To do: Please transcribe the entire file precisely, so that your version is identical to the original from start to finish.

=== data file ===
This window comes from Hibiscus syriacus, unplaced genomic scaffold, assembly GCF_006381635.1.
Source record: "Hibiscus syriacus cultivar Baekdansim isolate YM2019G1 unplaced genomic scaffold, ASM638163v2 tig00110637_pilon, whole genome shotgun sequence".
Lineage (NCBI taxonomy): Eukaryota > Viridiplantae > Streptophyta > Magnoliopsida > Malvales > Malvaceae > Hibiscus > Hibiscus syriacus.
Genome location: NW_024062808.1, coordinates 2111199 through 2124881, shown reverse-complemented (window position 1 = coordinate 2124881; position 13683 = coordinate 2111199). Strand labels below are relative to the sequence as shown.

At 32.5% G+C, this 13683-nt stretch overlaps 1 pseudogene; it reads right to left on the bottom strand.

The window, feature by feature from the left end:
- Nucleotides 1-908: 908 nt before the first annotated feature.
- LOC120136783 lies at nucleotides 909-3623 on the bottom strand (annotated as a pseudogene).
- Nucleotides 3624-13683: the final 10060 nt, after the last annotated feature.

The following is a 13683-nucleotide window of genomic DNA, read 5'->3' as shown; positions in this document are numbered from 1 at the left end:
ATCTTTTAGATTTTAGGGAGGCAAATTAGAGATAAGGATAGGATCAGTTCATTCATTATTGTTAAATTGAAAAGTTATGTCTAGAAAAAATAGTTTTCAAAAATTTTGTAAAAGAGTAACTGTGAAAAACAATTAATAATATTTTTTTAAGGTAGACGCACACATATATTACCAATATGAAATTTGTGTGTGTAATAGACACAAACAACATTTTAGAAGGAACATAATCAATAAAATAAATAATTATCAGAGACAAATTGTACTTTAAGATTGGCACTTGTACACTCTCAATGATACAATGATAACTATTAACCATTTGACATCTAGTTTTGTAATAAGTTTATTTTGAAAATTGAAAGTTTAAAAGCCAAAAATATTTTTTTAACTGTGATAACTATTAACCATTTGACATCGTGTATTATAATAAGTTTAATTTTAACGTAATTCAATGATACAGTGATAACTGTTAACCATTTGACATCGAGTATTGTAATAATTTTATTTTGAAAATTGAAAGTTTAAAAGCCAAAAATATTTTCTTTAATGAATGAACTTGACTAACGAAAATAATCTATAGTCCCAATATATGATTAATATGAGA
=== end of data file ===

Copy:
This window comes from Hibiscus syriacus, unplaced genomic scaffold, assembly GCF_006381635.1.
Source record: "Hibiscus syriacus cultivar Baekdansim isolate YM2019G1 unplaced genomic scaffold, ASM638163v2 tig00110637_pilon, whole genome shotgun sequence".
Lineage (NCBI taxonomy): Eukaryota > Viridiplantae > Streptophyta > Magnoliopsida > Malvales > Malvaceae > Hibiscus > Hibiscus syriacus.
Genome location: NW_024062808.1, coordinates 2111199 through 2124881, shown reverse-complemented (window position 1 = coordinate 2124881; position 13683 = coordinate 2111199). Strand labels below are relative to the sequence as shown.

At 32.5% G+C, this 13683-nt stretch overlaps 1 pseudogene; it reads right to left on the bottom strand.

The window, feature by feature from the left end:
- Nucleotides 1-908: 908 nt before the first annotated feature.
- LOC120136783 lies at nucleotides 909-3623 on the bottom strand (annotated as a pseudogene).
- Nucleotides 3624-13683: the final 10060 nt, after the last annotated feature.

The following is a 13683-nucleotide window of genomic DNA, read 5'->3' as shown; positions in this document are numbered from 1 at the left end:
ATCTTTTAGATTTTAGGGAGGCAAATTAGAGATAAGGATAGGATCAGTTCATTCATTATTGTTAAATTGAAAAGTTATGTCTAGAAAAAATAGTTTTCAAAAATTTTGTAAAAGAGTAACTGTGAAAAACAATTAATAATATTTTTTTAAGGTAGACGCACACATATATTACCAATATGAAATTTGTGTGTGTAATAGACACAAACAACATTTTAGAAGGAACATAATCAATAAAATAAATAATTATCAGAGACAAATTGTACTTTAAGATTGGCACTTGTACACTCTCAATGATACAATGATAACTATTAACCATTTGACATCTAGTTTTGTAATAAGTTTATTTTGAAAATTGAAAGTTTAAAAGCCAAAAATATTTTTTTAACTGTGATAACTATTAACCATTTGACATCGTGTATTATAATAAGTTTAATTTTAACGTAATTCAATGATACAGTGATAACTGTTAACCATTTGACATCGAGTATTGTAATAATTTTATTTTGAAAATTGAAAGTTTAAAAGCCAAAAATATTTTCTTTAATGAATGAACTTGACTAACGAAAATAATCTATAGTCCCAATATATGATTAATATGAGA